But, I ask myself, what about other cases involving secured creditors? What about less significant liquidations or even bankruptcies where the mortgaged home is in negative equity? Do the secured creditors really control the level of fees in these cases? It seems highly unlikely, when you remember that the bases of liquidators’ and trustees’ fees are fixed by resolutions of the unsecured creditors. And let’s not worry too much about the effectiveness (or not) of non-bank secured creditors…

Some might react: let it lie. If the Service wants to leave well alone all cases where secured creditors will not be paid in full – regardless of whether or not, in practice, they control fees – why make a fuss? The same could be said about my next point…

3. “The basis of remuneration must be fixed in accordance with paragraph (4) where… there is likely to be property to enable a distribution to be made to unsecured creditors…” (draft Rule 17.14(2)(b))

This is supposed to be the way the objective mentioned in 2 above is achieved, i.e. that fees may only be fixed on the bases described in “paragraph (4)” (i.e. percentage or set amount, but not time costs) where secured creditors are not in control of fees (plus in some other circumstances).

I am sure it has taken you less than a millisecond to work it out: “where a distribution to unsecured creditors is likely” is patently not the same as “where secured creditors do not remain in control of fees”. What about the vast majority of liquidations, which must represent by far the greatest proportion in number of insolvencies, where the asset realisations are not enough to cover all the costs (including IPs’ time costs)? In these cases, the Service’s proposal is that they would like the IP’s fees to be on a percentage or set amount, but in fact the draft Rules would entitle the liquidator to seek approval on a time cost basis. That must be a joke!

The problem for me in leaving these flaws alone is that IPs could be lumbered with Rules that do not implement the Government’s policy objectives, which may result in the Service/RPBs pressing for behaviours and approaches that are not supported by the statutory framework, which will do no one any good.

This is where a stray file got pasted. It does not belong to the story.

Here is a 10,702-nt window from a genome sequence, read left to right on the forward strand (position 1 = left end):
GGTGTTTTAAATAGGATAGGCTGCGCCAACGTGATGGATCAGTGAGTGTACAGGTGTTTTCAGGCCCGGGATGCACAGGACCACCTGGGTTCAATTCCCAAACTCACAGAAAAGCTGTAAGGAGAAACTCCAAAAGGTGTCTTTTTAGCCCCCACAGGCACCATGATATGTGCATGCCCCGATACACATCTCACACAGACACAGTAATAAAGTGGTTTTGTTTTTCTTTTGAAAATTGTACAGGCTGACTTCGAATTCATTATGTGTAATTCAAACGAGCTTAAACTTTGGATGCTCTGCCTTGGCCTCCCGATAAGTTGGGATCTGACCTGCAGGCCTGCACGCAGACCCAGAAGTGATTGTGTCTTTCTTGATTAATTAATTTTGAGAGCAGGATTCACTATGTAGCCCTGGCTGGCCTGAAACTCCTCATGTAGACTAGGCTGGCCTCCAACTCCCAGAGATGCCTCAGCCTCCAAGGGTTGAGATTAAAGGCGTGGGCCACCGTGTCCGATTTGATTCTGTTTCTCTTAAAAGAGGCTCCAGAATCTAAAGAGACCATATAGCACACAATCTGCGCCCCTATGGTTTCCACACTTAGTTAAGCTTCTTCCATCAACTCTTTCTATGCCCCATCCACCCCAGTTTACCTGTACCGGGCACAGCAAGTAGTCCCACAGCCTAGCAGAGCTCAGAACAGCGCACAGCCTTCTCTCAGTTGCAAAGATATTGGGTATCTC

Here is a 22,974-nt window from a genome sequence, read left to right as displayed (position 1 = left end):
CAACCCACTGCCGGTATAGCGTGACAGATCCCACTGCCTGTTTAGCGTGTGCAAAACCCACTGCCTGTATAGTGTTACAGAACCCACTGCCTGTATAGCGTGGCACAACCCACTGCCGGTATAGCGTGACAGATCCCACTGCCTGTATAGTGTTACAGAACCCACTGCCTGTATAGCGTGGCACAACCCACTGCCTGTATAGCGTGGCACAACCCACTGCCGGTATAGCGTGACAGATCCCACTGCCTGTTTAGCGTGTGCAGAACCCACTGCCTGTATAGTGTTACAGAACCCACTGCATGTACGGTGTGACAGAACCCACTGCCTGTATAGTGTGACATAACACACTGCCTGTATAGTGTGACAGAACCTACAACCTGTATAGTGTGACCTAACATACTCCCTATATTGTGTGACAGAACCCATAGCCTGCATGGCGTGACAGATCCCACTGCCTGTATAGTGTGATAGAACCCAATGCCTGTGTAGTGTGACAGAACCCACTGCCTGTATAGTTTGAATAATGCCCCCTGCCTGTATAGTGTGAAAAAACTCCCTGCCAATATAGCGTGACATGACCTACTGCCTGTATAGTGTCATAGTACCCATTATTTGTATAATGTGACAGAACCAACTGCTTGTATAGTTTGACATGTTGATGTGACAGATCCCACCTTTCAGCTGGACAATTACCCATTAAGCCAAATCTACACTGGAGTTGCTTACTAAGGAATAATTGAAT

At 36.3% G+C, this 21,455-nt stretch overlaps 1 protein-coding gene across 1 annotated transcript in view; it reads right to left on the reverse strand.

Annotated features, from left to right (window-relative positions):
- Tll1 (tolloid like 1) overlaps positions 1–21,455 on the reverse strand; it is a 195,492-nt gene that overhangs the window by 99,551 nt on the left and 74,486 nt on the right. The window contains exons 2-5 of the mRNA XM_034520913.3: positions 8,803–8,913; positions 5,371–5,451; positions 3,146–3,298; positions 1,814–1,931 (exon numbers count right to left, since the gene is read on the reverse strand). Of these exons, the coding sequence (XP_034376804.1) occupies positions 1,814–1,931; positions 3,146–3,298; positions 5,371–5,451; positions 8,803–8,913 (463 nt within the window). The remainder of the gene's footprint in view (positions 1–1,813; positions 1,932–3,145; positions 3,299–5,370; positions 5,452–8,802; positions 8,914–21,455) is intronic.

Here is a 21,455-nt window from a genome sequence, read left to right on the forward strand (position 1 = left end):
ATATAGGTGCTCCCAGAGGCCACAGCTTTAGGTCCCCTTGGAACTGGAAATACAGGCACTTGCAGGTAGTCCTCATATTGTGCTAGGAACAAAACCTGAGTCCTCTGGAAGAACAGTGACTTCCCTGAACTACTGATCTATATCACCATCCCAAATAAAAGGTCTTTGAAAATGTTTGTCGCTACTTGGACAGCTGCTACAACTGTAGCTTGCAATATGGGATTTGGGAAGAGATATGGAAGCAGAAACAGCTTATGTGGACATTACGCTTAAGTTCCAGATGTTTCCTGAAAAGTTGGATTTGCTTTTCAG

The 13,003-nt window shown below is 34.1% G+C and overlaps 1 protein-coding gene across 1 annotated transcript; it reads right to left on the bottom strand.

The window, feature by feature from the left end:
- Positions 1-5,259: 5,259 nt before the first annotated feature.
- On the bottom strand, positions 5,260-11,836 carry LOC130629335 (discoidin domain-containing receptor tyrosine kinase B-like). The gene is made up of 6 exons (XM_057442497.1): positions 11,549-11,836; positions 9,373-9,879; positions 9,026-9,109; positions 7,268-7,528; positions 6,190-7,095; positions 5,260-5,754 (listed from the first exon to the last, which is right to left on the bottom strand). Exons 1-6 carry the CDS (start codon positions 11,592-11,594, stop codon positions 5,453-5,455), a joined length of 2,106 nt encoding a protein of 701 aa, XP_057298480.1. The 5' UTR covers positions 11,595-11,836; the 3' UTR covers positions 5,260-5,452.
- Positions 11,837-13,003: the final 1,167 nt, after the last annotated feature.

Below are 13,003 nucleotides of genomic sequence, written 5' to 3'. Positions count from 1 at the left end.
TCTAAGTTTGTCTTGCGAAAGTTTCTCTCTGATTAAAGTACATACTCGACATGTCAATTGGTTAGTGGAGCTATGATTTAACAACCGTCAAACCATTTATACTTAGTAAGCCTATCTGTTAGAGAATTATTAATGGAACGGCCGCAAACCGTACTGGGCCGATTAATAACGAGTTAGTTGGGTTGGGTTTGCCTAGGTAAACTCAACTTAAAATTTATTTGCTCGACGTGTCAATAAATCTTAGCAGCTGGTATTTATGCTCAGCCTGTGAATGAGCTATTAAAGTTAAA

4. The use of the Schedule 6 scale rate for fees “ensures that there are funds available for distribution and not all realisations are swallowed up in fees and remuneration” (paragraph 117 of the consultation document)

Firstly, I object to “swallowed up”. It seems to me an emotive phrase, generating the image of an enormous whale greedily scooping up trillions of helpless krill in its distended maw. In fact, this image – and the reference to “excessive” fees/fee-charging, even though the consultation document acknowledges at one point that Professor Kempson did not interpret over-charging as deliberate but as largely related to inefficiencies – seems a constant throughout.

Secondly, and more fundamentally, as explained in (1) above, simply reverting to office holder fees being charged as a percentage, even the relatively low percentages of Schedule 6, will not ensure there are funds available for distribution. But this objective seems to be the raison d’etre of the fees proposals (and not just the Schedule 6 default), as Ms Willott MP explains in her foreword: “[The consultation document] also includes proposals to amend the way in which an insolvency practitioner can charge fees for his or her services, which should ensure that there will be funds available to make a payment to creditors” (page 2). This can only feed into some creditors’ misconceived expectations, not only about the post-new Rules world, but also about the insolvency process in general. If every insolvency were required to result in a distribution, there would be far more work for the OR and far fewer IPs in the country.